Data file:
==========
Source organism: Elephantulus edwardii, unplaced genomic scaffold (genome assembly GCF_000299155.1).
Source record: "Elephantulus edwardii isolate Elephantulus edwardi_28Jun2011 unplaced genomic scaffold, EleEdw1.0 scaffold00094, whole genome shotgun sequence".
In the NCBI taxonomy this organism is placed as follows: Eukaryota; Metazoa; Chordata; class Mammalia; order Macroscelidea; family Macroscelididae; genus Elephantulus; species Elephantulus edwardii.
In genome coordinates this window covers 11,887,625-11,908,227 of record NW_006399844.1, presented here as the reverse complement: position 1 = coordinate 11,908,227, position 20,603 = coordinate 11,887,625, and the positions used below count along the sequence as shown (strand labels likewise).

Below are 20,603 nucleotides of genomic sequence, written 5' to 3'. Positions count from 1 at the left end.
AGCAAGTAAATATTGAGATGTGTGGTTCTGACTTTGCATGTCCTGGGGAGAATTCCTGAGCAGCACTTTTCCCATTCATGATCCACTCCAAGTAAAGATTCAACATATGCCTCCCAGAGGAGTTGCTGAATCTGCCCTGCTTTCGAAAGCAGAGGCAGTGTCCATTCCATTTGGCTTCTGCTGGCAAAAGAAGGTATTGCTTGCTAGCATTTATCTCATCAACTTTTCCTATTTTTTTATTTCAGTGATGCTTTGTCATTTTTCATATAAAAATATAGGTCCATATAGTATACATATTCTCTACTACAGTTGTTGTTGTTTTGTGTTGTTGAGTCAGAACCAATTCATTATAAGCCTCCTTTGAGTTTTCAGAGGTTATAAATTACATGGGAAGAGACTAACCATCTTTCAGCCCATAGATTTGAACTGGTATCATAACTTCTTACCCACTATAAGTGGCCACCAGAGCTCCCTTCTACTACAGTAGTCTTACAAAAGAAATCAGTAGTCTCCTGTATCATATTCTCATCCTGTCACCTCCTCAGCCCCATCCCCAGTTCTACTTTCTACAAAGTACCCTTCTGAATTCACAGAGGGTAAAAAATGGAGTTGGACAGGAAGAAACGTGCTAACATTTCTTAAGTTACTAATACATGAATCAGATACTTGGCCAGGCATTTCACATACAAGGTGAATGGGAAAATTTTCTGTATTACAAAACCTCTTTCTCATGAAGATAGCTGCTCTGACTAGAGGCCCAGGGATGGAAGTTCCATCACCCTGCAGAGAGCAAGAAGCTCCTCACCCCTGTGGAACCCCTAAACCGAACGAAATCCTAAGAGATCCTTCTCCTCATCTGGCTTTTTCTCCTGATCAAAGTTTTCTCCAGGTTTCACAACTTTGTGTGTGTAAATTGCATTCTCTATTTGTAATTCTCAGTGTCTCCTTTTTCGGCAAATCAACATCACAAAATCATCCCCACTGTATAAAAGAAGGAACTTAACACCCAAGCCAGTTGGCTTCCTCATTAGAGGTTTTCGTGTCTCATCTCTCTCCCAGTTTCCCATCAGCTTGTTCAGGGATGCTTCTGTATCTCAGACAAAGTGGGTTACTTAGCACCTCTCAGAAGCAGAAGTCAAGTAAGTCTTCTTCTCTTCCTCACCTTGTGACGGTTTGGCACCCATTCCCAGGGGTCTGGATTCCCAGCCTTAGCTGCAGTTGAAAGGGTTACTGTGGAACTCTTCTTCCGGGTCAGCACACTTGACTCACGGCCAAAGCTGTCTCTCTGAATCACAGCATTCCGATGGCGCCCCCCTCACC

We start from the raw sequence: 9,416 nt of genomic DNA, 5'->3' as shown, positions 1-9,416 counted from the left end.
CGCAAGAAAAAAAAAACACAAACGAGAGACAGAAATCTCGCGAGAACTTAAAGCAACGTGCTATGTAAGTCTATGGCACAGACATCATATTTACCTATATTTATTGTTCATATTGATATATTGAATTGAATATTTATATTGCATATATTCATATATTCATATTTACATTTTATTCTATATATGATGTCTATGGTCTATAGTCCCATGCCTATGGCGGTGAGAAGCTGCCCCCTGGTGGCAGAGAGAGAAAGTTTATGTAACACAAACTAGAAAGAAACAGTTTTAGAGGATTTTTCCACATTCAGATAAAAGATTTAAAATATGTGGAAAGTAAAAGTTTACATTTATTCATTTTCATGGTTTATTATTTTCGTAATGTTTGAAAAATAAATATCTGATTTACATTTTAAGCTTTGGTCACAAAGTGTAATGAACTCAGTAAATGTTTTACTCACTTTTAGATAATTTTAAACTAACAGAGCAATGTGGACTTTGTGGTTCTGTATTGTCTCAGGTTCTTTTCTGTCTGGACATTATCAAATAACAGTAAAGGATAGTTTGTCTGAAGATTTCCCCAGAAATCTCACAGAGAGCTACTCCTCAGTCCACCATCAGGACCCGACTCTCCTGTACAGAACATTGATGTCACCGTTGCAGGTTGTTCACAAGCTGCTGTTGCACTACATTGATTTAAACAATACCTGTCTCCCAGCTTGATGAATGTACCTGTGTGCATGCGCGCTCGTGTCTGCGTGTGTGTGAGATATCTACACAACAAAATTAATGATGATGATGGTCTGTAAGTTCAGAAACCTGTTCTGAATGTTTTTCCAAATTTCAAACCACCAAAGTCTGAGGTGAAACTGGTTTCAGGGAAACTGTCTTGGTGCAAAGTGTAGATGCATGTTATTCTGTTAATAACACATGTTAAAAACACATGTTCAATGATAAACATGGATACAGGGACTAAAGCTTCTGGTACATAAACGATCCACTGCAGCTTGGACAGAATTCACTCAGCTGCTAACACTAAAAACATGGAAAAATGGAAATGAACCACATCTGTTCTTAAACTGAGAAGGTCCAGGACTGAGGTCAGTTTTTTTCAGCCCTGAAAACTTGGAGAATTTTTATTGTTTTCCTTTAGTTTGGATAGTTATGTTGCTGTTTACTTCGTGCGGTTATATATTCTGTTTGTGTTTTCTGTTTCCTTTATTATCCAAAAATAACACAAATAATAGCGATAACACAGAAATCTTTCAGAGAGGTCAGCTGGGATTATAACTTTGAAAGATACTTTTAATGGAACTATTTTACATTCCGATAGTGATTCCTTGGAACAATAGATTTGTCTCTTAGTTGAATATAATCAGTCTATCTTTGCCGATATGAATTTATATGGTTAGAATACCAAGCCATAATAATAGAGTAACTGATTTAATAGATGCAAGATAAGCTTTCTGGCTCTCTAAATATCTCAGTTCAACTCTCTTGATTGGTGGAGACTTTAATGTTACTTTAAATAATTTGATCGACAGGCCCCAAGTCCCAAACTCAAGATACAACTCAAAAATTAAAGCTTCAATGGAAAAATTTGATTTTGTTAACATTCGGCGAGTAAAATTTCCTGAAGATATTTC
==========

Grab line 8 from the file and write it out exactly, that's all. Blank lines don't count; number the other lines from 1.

CGCAAGAAAAAAAAAACACAAACGAGAGACAGAAATCTCGCGAGAACTTAAAGCAACGTGCTATGTAAGTCTATGGCACAGACATCATATTTACCTATATTTATTGTTCATATTGATATATTGAATTGAATATTTATATTGCATATATTCATATATTCATATTTACATTTTATTCTATATATGATGTCTATGGTCTATAGTCCCATGCCTATGGCGGTGAGAAGCTGCCCCCTGGTGGCAGAGAGAGAAAGTTTATGTAACACAAACTAGAAAGAAACAGTTTTAGAGGATTTTTCCACATTCAGATAAAAGATTTAAAATATGTGGAAAGTAAAAGTTTACATTTATTCATTTTCATGGTTTATTATTTTCGTAATGTTTGAAAAATAAATATCTGATTTACATTTTAAGCTTTGGTCACAAAGTGTAATGAACTCAGTAAATGTTTTACTCACTTTTAGATAATTTTAAACTAACAGAGCAATGTGGACTTTGTGGTTCTGTATTGTCTCAGGTTCTTTTCTGTCTGGACATTATCAAATAACAGTAAAGGATAGTTTGTCTGAAGATTTCCCCAGAAATCTCACAGAGAGCTACTCCTCAGTCCACCATCAGGACCCGACTCTCCTGTACAGAACATTGATGTCACCGTTGCAGGTTGTTCACAAGCTGCTGTTGCACTACATTGATTTAAACAATACCTGTCTCCCAGCTTGATGAATGTACCTGTGTGCATGCGCGCTCGTGTCTGCGTGTGTGTGAGATATCTACACAACAAAATTAATGATGATGATGGTCTGTAAGTTCAGAAACCTGTTCTGAATGTTTTTCCAAATTTCAAACCACCAAAGTCTGAGGTGAAACTGGTTTCAGGGAAACTGTCTTGGTGCAAAGTGTAGATGCATGTTATTCTGTTAATAACACATGTTAAAAACACATGTTCAATGATAAACATGGATACAGGGACTAAAGCTTCTGGTACATAAACGATCCACTGCAGCTTGGACAGAATTCACTCAGCTGCTAACACTAAAAACATGGAAAAATGGAAATGAACCACATCTGTTCTTAAACTGAGAAGGTCCAGGACTGAGGTCAGTTTTTTTCAGCCCTGAAAACTTGGAGAATTTTTATTGTTTTCCTTTAGTTTGGATAGTTATGTTGCTGTTTACTTCGTGCGGTTATATATTCTGTTTGTGTTTTCTGTTTCCTTTATTATCCAAAAATAACACAAATAATAGCGATAACACAGAAATCTTTCAGAGAGGTCAGCTGGGATTATAACTTTGAAAGATACTTTTAATGGAACTATTTTACATTCCGATAGTGATTCCTTGGAACAATAGATTTGTCTCTTAGTTGAATATAATCAGTCTATCTTTGCCGATATGAATTTATATGGTTAGAATACCAAGCCATAATAATAGAGTAACTGATTTAATAGATGCAAGATAAGCTTTCTGGCTCTCTAAATATCTCAGTTCAACTCTCTTGATTGGTGGAGACTTTAATGTTACTTTAAATAATTTGATCGACAGGCCCCAAGTCCCAAACTCAAGATACAACTCAAAAATTAAAGCTTCAATGGAAAAATTTGATTTTGTTAACATTCGGCGAGTAAAATTTCCTGAAGATATTTC